Becoming parents can be a stressful and anxious time. For new parents Stephanie Kuehn and Brad Gardner, this was especially true on Nov. 10, 2018, the day their son, Murphy, was born.
Murphy, who had extensive prenatal care, was born with an undetected congenital heart condition called total anomalous pulmonary venous return, or TAPVR. But the Good Samaritan Society home health services provided critical care to ensure Murphy’s health condition didn’t miss a beat.
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With TAPVR, oxygen-rich blood from the lungs goes to the right side of the heart instead of the left atrium. There, it mixes with blood that’s poor in oxygen, which means the baby’s body fails to get enough oxygen, according to the Centers for Disease Control and Prevention (CDC).
Heart procedures for newborn
Shortly after he was born, Murphy was flown from Sanford Birth Center in Bismarck, North Dakota, to the University of Minnesota Masonic Children’s Hospital in Minneapolis, where he underwent what would become a three-part procedure.
The first procedure was a sutureless repair to correct the flow, which was completed the day after he was born. This required his chest to remain open while the swelling went down and required a bridge to be placed to allow for this to happen. The second procedure was the bridge removal, which took place two days after the first surgery. Three days after the initial repair, the third part of the surgery was the chest closure.
One month later, Murphy had a gastrostomy tube (G-tube) inserted to help him get the nutrition he needed.
Murphy was finally discharged from the hospital Dec. 17 and admitted to Good Samaritan Society-Home Care in Bismarck on Dec. 28. That’s when home health RN case manager LaToya Buzalsky met Murphy and his parents.
“At first, Murphy was a frail, 7-pound baby and was unable to breastfeed,” Buzalsky said. “He was, however, a happy baby and was cooing the first day we met. We became buddies right away.”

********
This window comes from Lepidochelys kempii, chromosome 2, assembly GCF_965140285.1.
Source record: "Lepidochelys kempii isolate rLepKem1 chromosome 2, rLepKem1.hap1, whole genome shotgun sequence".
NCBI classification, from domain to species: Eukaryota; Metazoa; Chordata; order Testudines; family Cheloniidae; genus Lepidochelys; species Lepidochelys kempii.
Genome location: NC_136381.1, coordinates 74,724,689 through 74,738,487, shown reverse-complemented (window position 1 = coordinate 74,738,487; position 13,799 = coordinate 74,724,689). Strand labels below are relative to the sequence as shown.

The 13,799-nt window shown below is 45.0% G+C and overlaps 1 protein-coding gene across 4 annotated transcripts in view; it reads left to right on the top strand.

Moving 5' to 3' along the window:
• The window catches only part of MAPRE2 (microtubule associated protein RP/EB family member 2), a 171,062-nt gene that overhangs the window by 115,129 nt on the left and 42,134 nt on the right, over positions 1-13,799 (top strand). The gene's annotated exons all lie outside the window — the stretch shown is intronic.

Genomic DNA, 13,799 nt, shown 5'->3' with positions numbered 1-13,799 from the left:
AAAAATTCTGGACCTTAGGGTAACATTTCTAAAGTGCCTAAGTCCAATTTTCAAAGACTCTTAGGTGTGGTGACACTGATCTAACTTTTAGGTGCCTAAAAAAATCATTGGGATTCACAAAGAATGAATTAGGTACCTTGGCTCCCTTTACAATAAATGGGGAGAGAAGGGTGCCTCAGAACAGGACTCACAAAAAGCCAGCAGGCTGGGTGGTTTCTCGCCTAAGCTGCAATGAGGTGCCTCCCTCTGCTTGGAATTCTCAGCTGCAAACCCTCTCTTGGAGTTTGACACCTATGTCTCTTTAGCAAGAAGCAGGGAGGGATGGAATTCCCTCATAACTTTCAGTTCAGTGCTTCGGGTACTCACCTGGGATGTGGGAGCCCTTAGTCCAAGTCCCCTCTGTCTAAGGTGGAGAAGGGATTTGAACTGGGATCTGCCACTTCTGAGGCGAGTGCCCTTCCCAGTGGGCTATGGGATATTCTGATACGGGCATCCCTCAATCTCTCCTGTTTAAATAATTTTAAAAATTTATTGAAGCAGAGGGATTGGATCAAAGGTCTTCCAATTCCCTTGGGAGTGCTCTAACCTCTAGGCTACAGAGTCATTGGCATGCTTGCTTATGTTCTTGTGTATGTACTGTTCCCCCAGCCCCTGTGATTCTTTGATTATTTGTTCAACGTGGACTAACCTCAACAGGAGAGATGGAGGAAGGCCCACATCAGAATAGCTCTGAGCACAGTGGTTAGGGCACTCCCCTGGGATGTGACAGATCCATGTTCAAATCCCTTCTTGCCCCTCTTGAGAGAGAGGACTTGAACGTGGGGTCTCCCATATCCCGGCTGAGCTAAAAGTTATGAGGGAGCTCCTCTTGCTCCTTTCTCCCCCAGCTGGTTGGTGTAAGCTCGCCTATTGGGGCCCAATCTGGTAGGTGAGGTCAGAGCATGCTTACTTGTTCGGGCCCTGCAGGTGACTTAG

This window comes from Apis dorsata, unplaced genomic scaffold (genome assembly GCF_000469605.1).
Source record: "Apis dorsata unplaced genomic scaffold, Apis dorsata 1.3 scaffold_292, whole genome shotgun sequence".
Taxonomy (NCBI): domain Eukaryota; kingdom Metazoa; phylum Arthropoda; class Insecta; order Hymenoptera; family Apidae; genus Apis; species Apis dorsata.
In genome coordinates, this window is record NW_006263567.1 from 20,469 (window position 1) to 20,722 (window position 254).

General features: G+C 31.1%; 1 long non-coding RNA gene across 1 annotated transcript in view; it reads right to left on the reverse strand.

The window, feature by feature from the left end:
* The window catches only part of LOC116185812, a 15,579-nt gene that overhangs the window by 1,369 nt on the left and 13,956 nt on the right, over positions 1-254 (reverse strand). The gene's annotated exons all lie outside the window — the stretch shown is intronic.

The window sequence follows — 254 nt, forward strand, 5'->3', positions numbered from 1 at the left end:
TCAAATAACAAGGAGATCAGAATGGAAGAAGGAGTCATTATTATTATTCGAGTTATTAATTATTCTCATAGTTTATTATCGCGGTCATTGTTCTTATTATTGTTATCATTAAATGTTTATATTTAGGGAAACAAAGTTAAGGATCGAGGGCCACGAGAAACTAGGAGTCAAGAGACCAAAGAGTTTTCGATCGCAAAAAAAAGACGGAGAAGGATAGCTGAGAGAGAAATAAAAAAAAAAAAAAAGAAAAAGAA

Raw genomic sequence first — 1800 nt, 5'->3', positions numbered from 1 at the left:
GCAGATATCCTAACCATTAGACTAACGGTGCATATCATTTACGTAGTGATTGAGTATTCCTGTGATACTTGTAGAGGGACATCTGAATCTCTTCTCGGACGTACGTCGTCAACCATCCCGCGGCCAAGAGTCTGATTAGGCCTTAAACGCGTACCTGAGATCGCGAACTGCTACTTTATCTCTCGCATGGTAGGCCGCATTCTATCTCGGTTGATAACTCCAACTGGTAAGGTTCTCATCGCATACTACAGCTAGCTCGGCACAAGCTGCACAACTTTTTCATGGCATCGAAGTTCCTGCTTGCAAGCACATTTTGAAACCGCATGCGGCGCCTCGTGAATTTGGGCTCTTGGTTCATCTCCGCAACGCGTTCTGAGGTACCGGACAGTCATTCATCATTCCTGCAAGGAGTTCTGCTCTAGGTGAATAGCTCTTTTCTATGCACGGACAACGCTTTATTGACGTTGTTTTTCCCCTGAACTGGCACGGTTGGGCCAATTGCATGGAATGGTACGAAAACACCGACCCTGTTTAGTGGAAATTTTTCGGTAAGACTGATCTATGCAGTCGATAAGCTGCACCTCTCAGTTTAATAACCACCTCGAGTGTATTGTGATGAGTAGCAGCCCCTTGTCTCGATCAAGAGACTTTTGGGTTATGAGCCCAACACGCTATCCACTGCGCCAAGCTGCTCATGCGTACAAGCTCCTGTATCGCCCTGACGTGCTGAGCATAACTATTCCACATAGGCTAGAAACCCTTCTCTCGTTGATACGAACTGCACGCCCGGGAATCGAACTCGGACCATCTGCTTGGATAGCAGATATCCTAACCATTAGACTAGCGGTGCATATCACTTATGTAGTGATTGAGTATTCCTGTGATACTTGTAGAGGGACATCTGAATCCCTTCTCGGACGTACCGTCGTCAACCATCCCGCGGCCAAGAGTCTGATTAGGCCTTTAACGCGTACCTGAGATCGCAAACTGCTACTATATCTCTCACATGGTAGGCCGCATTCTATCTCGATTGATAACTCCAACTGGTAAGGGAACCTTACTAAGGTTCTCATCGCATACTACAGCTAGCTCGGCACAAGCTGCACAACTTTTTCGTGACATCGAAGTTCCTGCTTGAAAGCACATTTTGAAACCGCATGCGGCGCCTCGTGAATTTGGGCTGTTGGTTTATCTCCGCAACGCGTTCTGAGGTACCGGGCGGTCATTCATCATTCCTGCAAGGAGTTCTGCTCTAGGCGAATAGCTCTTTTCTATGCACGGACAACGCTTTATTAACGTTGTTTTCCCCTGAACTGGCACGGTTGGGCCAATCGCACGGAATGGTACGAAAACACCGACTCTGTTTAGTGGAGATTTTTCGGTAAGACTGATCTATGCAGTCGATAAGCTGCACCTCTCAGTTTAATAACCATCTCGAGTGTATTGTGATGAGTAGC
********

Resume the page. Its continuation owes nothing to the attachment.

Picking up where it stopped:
Help for baby, family
During the next few months, Buzalsky helped the family adjust to caring for Murphy. She checked to make sure the incision from surgery was healing properly and provided care with tube feedings, as well as many other tasks.
Buzalsky also provided emotional support for the family. With Gardner having to return to work after two weeks of being home, this was especially crucial for Kuehn.
“LaToya was amazing. She was kind, knowledgeable and great with Murphy. She fulfilled the role of a nurse to Murphy and also extended her kindness to us. She helped me through tough days as well. When working with a sick baby, there are some setbacks. During that time, LaToya picked me up, dusted me off and sent me back into the game,” Kuehn said.
With each passing day, Murphy began to look healthier and grow stronger. He eventually could graduate from bottle-feeding to breastfeeding. He started gaining weight and even began developing baby rolls. On Feb. 22, 2019, Murphy was discharged from home care.
“He was my little rock star,” Buzalsky said. “It was hard knowing I wouldn’t visit Murphy every week, but seeing him grow stronger each day was amazing.”
The family kept in touch with Buzalsky after Murphy was discharged, and Kuehn said she went from feeling like she could never leave the home to bringing Murphy to her full-time job. Murphy continues to make gains and grow stronger, smiling throughout the day. The focus now is on reintroducing the bottle and then removing the G-tube, hopefully within the coming months.
“We are extremely happy with the care and support LaToya provided. It was just phenomenal,” Kuehn said.
Home health locations
The Good Samaritan Society has 38 home health services locations in the United States. Sanford Health also offers home health services in and around Sioux Falls, South Dakota; Fargo and Bismarck, North Dakota; and Bemidji, Minnesota.
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